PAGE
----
Journalism and Mass Communications, College of


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A Thesis Presented to the Faculty of The Graduate College at the University of Nebraska In Partial Fulfillment of Requirement For the Degree of Master of Arts Major: Journalism and Mass Communications Under the Supervision of Professor Nancy Mitchell Lincoln, Nebraska May, 2010 Copyright 2010 Howard Lester Rose


EDWARD R. MURROW: LIFE, LEGACY AND BROADCAST ETHICS TODAY Howard Lester Rose, M.A. University of Nebraska, 2010 Adviser: Nancy Mitchell This study researched the life and legacy of Edward R. Murrow and examined broadcast ethics today. Murrow invented radio news, as we know it and was the standard-bearer of journalism, ethics, and reporting. Many consider him the father of broadcast journalism.

This study covers ethics in broadcast journalism today, with remarks by veteran journalists (and one student) and journalism educators. These experts comment on where TV news stands today based on the ethical standards that Murrow set five decades ago. They speak about the importance of getting the story right, what is wrong ethically with journalism, and how to stay on the journalistic high road at a time when many journalists have take a low road detour.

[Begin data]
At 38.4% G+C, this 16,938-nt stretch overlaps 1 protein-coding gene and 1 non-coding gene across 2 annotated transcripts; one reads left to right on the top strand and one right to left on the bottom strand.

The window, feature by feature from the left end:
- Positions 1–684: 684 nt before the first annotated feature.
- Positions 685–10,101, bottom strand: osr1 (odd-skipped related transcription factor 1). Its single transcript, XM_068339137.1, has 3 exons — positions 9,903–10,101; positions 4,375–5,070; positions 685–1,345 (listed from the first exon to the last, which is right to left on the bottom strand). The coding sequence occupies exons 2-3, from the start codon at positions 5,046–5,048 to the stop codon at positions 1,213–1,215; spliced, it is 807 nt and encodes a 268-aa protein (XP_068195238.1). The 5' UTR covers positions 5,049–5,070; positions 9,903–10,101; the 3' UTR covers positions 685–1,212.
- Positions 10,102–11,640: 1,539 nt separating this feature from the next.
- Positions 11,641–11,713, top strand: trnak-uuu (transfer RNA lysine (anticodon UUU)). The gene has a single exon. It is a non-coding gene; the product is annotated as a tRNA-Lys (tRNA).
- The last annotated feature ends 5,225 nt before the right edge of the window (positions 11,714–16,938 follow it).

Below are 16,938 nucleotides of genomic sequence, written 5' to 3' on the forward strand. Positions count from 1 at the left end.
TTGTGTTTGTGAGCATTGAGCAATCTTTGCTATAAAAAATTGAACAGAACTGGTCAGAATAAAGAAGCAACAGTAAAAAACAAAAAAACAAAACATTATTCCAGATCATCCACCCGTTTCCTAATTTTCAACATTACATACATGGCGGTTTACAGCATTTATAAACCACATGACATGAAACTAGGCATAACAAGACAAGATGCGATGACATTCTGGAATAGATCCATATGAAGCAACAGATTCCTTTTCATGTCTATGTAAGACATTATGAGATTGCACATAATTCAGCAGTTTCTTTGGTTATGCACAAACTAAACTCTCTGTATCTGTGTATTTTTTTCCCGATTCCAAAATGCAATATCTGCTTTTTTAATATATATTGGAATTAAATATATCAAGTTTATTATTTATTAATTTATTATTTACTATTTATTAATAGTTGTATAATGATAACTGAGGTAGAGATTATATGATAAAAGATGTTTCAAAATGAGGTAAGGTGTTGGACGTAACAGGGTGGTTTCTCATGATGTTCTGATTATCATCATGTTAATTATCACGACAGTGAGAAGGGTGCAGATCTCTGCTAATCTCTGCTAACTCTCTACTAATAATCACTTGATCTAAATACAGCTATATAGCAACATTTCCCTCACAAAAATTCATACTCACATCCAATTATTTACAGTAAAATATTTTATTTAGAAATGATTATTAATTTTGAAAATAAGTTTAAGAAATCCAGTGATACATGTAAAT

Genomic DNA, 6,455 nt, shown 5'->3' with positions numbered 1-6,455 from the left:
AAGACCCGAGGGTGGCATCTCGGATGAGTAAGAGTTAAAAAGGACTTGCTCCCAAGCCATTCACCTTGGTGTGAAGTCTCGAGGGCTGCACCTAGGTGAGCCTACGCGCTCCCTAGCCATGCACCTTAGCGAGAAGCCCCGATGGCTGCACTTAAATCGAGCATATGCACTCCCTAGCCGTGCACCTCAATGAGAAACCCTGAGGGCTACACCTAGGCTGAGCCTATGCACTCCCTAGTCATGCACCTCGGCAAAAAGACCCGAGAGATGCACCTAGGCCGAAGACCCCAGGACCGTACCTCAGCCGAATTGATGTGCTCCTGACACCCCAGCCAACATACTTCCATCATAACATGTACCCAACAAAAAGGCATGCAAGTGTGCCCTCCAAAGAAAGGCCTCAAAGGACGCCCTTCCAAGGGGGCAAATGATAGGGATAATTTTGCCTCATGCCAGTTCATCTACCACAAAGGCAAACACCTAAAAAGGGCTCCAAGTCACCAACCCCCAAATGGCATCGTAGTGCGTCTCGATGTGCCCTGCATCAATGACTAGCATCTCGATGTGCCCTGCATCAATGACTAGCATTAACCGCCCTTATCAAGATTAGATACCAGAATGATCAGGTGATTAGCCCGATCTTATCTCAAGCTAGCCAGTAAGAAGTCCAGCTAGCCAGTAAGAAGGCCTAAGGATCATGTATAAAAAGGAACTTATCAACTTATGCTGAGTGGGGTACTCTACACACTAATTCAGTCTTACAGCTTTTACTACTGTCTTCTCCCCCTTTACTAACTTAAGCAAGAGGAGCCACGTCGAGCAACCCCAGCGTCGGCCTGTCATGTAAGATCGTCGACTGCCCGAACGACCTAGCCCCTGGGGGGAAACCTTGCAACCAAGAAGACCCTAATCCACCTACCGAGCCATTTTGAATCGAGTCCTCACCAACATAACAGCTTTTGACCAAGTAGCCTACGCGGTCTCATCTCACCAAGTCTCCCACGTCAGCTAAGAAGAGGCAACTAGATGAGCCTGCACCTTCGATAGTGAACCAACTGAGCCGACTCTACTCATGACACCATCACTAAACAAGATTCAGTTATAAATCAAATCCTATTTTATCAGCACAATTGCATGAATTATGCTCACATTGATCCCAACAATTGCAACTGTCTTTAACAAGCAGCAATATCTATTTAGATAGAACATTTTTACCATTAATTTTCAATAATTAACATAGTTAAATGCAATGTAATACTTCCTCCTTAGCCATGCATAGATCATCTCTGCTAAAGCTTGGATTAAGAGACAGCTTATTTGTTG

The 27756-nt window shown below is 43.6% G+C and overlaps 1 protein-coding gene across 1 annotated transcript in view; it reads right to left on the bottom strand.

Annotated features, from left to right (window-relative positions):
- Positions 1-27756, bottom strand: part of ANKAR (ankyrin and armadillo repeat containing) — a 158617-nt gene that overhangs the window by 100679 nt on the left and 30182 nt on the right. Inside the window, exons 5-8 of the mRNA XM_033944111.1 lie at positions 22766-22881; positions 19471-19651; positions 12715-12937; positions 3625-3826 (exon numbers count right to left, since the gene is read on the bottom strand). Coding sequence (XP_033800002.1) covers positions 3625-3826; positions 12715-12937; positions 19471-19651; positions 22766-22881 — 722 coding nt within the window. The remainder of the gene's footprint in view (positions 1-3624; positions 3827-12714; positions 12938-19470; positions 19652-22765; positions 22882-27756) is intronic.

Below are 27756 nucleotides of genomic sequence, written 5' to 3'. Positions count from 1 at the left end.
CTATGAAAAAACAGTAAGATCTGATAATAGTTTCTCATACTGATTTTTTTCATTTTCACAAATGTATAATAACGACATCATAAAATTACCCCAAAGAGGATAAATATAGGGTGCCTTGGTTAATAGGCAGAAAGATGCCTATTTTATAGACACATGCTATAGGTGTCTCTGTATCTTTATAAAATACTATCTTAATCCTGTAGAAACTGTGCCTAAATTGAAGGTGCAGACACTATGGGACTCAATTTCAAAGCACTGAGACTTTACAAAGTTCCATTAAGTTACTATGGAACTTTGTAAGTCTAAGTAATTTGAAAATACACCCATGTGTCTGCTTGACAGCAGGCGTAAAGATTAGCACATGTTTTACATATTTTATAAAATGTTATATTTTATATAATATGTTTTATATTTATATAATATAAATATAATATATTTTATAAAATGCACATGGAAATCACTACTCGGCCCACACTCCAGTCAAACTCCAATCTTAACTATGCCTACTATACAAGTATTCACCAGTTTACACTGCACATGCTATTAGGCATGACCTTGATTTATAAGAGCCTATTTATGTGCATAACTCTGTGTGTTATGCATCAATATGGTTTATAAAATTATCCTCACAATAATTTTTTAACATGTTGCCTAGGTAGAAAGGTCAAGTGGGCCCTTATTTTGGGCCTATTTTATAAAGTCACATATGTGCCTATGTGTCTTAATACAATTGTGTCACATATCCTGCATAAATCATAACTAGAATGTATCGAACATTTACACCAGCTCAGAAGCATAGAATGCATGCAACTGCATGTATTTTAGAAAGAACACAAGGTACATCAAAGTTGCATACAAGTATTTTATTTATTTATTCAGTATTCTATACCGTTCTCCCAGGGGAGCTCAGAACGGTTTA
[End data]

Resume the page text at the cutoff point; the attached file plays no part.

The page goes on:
With the paper’s objectives in mind, surveys and questions were sent to student, active, and retired journalists, as well as academics involved in journalism. The findings of these surveys are presented as edited conversational responses, email responses and telephone interviews. Complete verbatim responses of each person interviewed are included for closer analysis in this paper’s appendixes.

The interviews with the journalists indicate that Murrow’s ethical influence is still present, even though many journalists do not know where or when the standard was set. Journalists may not think of Murrow daily, but virtually all consider him the standard-bearer of good reporting and ethical decision-making. It should be noted, that even Murrow was not perfect ethically and made some egregious errors in his decision-making. Overall, the findings in this paper show that there is a pronounced difference between local news and network news ethics in the United States. Internationally, many foreign news entities have decidedly different approaches to ethics. Some, in fact, are, unethical. Among the journalist surveyed, there was a noted difference between cable news and network news ethics. They said that cable and network news have standards and practices as gatekeepers, while most local and foreign news providers do not.